Attorneys expect decision ‘early next week’ on Apple trade secrets hearing

“Lawyers for Apple Computer and a trio of Mac enthusiast Web sites met in court here Friday in a case that could have wide-ranging implications for the future–and even the definition–of online journalism,” John Borland reports for CNET News. “Apple is seeking the right to subpoena the e-mail providers of three Mac-focused sites that published information documenting details of future Apple products. The company says that information was stolen, and is seeking legal action against employees who leaked the data. But it says it needs the Web sites’ sources in order to identify the employees.”

“A California state judge issued a tentative ruling late Thursday that would give Apple the go-ahead to pursue that information from the Web sites’ Internet service provider, but the judge did not issue a final decision at Friday’s hearing,” Borland reports. “Judge James Kleinberg said he would consider both sides’ arguments and rule as soon as possible. Attorneys said they expected a ruling by early next week.”

Full article here.

Related MacDailyNews articles:
Forbes writer wonders if Apple is the new Microsoft – March 04, 2005
Apple wins initial ruling in ‘Asteriod’ case, can pursue publishers’ confidential sources – March 03, 2005
Apple suspends legal action against three journalists – February 17, 2005
Stop the presses! Apple sues ThinkSecret over ‘Headless Mac,’ ‘iWork,’ and other rumors – January 05, 2005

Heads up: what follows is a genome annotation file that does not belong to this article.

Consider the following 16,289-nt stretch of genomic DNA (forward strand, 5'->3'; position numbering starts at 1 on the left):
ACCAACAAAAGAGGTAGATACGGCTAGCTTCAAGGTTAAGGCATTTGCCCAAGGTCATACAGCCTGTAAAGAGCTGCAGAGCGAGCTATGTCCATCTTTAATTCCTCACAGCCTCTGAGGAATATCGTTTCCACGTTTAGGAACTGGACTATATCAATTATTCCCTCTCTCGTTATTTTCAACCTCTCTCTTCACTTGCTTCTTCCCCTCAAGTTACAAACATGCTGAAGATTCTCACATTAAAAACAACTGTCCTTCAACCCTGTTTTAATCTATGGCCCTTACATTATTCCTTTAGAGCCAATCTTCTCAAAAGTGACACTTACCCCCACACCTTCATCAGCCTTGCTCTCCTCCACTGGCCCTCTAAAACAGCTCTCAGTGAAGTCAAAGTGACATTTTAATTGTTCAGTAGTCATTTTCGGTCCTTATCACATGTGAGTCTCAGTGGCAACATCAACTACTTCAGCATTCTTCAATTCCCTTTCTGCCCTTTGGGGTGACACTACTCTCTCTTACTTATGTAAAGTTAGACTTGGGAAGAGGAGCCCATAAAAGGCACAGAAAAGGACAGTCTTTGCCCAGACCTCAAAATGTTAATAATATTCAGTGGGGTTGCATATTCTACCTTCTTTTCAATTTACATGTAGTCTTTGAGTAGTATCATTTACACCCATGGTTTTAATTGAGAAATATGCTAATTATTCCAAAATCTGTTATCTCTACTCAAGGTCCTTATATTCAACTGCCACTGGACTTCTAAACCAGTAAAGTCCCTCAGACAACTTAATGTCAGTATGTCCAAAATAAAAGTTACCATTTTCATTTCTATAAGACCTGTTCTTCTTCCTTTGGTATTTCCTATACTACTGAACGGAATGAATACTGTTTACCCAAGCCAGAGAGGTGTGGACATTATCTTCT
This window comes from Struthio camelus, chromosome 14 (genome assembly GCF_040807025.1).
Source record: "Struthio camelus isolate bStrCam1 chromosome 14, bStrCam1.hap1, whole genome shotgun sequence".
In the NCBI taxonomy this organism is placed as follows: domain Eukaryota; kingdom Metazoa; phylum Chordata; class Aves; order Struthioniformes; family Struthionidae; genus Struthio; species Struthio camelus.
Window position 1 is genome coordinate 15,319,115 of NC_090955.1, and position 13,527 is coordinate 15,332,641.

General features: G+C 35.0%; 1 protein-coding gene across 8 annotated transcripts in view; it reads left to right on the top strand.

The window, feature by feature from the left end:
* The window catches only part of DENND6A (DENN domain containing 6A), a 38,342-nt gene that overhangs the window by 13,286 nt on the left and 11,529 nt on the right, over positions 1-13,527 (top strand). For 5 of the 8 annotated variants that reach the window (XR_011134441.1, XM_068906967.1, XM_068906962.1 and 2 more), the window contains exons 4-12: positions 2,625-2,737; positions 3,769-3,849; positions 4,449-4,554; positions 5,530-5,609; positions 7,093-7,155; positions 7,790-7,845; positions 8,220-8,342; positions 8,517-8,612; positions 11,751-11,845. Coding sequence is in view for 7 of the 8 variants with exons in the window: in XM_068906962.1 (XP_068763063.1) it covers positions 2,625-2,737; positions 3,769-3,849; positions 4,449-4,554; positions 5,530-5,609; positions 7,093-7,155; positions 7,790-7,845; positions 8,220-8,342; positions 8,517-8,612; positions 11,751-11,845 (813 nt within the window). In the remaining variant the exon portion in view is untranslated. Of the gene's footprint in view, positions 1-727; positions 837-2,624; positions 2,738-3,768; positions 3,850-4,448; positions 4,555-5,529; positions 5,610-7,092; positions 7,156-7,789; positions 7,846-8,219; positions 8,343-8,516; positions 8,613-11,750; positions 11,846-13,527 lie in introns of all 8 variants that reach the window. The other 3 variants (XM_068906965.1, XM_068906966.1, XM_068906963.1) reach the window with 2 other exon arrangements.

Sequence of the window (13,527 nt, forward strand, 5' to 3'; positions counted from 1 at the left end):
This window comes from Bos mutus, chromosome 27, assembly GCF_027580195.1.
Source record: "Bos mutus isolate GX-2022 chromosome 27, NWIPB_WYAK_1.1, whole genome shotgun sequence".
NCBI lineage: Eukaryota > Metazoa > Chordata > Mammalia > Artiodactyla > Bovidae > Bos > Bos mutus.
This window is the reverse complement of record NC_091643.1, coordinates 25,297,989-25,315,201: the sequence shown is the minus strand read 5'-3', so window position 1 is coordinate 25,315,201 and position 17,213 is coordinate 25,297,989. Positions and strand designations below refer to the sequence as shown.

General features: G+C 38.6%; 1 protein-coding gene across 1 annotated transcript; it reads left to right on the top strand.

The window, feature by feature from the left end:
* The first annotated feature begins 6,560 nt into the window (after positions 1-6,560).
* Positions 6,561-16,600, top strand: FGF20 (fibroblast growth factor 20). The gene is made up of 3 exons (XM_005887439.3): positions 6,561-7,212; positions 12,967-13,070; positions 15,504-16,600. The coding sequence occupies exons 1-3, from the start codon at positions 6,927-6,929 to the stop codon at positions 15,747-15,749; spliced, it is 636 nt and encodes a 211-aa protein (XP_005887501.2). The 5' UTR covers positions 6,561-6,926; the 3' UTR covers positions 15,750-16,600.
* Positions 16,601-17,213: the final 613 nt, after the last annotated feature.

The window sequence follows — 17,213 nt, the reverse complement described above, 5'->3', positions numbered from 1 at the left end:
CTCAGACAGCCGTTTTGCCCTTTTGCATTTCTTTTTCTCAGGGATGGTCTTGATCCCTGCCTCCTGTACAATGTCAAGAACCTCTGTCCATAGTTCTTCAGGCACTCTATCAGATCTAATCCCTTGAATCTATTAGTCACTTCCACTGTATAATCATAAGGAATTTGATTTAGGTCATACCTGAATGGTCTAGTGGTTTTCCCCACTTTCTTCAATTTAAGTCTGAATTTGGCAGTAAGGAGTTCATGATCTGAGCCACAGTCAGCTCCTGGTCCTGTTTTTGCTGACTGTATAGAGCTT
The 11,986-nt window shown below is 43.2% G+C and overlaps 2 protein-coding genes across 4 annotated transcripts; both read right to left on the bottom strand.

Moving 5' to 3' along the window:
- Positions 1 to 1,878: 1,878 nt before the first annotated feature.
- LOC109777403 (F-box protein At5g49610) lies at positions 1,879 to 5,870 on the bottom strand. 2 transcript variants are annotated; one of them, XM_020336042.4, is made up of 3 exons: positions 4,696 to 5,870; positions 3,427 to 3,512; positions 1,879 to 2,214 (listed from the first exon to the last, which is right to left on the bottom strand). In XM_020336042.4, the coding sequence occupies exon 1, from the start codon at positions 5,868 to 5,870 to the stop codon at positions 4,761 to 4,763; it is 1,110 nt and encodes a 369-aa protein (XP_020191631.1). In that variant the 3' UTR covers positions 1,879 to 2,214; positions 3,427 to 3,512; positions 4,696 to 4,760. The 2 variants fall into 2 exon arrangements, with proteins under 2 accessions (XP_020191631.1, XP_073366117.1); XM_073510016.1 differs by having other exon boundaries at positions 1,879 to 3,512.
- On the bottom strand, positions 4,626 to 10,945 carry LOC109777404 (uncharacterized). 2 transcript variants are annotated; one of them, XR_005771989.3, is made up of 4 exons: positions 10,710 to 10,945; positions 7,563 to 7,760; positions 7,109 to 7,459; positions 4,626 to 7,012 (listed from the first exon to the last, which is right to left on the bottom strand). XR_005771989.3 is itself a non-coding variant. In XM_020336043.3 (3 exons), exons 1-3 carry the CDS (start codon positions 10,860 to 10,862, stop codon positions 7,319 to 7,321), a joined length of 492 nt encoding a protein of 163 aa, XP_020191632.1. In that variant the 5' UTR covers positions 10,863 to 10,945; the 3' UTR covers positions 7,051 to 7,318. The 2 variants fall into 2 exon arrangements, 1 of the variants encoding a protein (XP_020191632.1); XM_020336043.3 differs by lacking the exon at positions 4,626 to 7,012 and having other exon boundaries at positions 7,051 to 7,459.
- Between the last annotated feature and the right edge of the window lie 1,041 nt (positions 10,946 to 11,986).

Apple Computer sues three for posting Mac OS X ‘Tiger’ on Web – December 21, 2004
Apple sues anonymous people over leak of unreleased Apple product info on Web – December 17, 2004
RUMOR: Apple preps analog to FireWire audio device for GarageBand users – November 23, 2004

9 Comments

  1. Let’s see what the judge says next week. But why does the seriuos media even want to defend the journalistic credentials ofthe gossip/blogger sites. A flashy HTML does not make a blogger a media outlet.
    Dothey have editors qualified in media law? Do they have in-house legal advice vetting text? If not (and there are other measures of professional journalism) they deserve no special protection.

  2. Bloggers are not reputable journalists any more than Dan Rather, USA Today and NYT reporters are reputable journalists.

    Welcome to the machine

  3. Mike
    I am very disappointed with Apple, I am sure Steve knows about this yet he was making black boxes ( phreaking) at the same age of the defendants and selling them for profit. If he had been an exemplary citizen I will have less of gripe but a socialized thief sueing for theft is an ugly sight in my book.

  4. So called serious media outlets should be running scared. While websites and blogs may be on the outer limits of recognized journalism, any judgment against them wilol set a precident that can and will be used against the major news outlets.

  5. there already is a precedent, set back in 1970:

    [url=”http://www.law.uconn.edu/homes/swilf/ip/cases/e_i.htm”]431 F.2d 1012

    E.I. duPONT deNEMOURS & COMPANY, Inc., Plaintiff-Appellee, v. Rolfe CHRISTOPHER et al., Defendants-Appellants

    No. 28254

    UNITED STATES COURT OF APPEALS FOR THE FIFTH CIRCUIT[/url]

  6. Cpt. Obvious, what you seem wholly unable to grasp is that the fact that this case is all about defining a journalist only as those who are part of a mainstream corporation. This, if you haven’t guessed yet, means that mainstream corporations will then be the gate-keepers of the definition of “journalism”. If you can’t see how that threatens journalism and the 1st amendment you are a truly naive creature.

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